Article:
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As 2018 draws to a close and 2019 begins, many of us are taking opportunities to reflect on our lives. In new year's resolutions, we commit to self-improvement in the new year. Maybe you're someone that is drawn to an all-encompassing, passion driven career.  Perhaps you're someone who wants to leave work at work. In all cases, each of us has scope to make our lives at work better. Search now for 2019’s best employers.

People often talk about work-life balance.  The phrase is so thoroughly bandied about that it's almost become a cliché. But beneath the cliché is something deeper. Each of us can look after mind, body and soul at work. And while much of these efforts are down to each of us as individuals, a lot depends on our employers. As we go into a potentially uncertain, there's plenty that jobseekers can control and change.

Putting your best self forward on paper

In today's job market, the authentic application or CV is king. It will be read not just by your future boss, but by recruiters, hiring committees and their assistants. Brian DeHaff, CEO of roadmap software Aha! notes that gimmicks can seem desperate and juvenile.  Remember people will be sifting through hundreds of CVs. Make sure yours is front loaded with the skills and experience needed, and that spelling and grammar are perfect.

If you can, ask someone reliable to look it over.  Sentences should be clear, and your CV should be forwarded with a short paragraph explaining your fit for the role. Our knowledge base has great advice for brushing up your CV. And our innovative job-matching service means we can match jobs to your CV that you might not have considered. Sign up now to open new doors in your career.

After-hours communication

Smartphones are amazing things for keeping us connected.  In a work context, employers and employees alike can feel the push for constant productivity. Calls, emails and texts can spill over late into the evening.  This is objectively bad - you're likely not getting compensated for that time. The best thing to do is set expectations for yourself and your colleagues as to when you'll answer emails or calls. Then, switch off and don't answer until you're working again.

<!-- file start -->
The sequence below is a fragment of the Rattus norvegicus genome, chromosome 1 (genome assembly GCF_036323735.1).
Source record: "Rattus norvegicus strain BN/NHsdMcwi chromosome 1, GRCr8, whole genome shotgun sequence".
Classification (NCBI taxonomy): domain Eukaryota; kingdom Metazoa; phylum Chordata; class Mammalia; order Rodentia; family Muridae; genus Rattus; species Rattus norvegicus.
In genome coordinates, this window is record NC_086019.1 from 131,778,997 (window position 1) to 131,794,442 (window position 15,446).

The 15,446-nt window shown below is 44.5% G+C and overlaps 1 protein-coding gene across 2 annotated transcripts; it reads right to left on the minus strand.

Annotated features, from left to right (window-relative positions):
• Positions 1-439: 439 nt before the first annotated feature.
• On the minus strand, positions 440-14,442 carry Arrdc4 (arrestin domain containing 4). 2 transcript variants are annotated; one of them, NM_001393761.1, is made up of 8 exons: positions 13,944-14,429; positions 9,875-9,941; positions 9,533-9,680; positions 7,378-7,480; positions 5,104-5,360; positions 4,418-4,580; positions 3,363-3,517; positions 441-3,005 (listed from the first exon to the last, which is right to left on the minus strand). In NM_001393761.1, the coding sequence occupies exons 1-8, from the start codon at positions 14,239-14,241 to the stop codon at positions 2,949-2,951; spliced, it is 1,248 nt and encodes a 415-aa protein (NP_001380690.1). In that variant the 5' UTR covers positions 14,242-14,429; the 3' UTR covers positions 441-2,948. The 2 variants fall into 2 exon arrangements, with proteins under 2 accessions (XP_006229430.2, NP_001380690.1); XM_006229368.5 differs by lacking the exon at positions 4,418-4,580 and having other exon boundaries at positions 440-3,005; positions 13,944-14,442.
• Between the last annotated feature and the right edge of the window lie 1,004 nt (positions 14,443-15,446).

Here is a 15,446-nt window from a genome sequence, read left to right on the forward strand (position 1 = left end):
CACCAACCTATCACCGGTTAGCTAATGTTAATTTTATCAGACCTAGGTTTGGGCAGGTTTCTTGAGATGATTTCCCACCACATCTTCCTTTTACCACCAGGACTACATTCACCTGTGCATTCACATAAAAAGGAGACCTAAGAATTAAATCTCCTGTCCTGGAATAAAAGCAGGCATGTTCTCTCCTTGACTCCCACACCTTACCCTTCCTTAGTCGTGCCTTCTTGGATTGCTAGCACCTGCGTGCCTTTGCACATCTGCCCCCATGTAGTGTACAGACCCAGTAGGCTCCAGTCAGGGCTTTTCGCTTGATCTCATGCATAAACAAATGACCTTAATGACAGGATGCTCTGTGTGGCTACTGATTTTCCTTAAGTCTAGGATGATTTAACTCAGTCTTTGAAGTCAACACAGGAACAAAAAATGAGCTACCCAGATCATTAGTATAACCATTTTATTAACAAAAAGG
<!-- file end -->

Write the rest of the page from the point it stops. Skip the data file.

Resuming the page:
If your workplace culture insists on lots of out of hours communication, try pushing back, either individually or collectively.  And when you're interviewing, remember that you're evaluating a workplace as much as your interviewers are evaluating you. You could ask an interviewer, “what's the policy on out of hours working and communication?” Read more here about the employers we work with, and their approach to great employment.

While any workplace might have an emergency come up that requires communication after hours, that should be a rare exception. France lawmakers have gone as far as giving works a right to disconnect out of working hours. We’re impressed with their commitment to helping people live their best life – in work and out. We work with recruiters that share those ideas. Search for available vacancies now.

 

Keep work at work, in your mind.

If work is causing you anxiety, it's worth looking at your own self and at your workplace. A good therapist can help with anxiety. You can uncover the root causes of it, and learn healthier thinking patterns. Medication might also help - see your GP - and exercise is proven to be a great anxiety fighter. Just like it's important to look after your body, there is no shame in looking after your mind. You, and your employer, will benefit.

Workplace issues can also lead to after-work anxiety. Poor management, bad communication, and unequal or unfair treatment at work are frequent culprits for workplace related anxiety. Speaking up about problems, individually or collectively through a trade union, can improve processes and decrease anxiety. Ask for help, it’s there for you.

When you're hunting for a new role, it's important to find out how a workplace finds and resolves issues.  A place that says that they have no problems is very unlikely!  Ask people you know and trust what it is like to work at a potential new workplace. Read our profiles on the socially-responsible, inclusive employers we work with here.

Find smart solutions for health and wellness

Flexible working or working from home can take the burden of a commute off you - and save workplace resources.  Childcare onsite, or discounted area care for children or vulnerable adults, can support workers with care responsibilities. Access to fitness facilities, high street discounts, and workplace fitness groups improve worker health.  As you search for employment that looks after the entire you, our jobs database is a great place to start.

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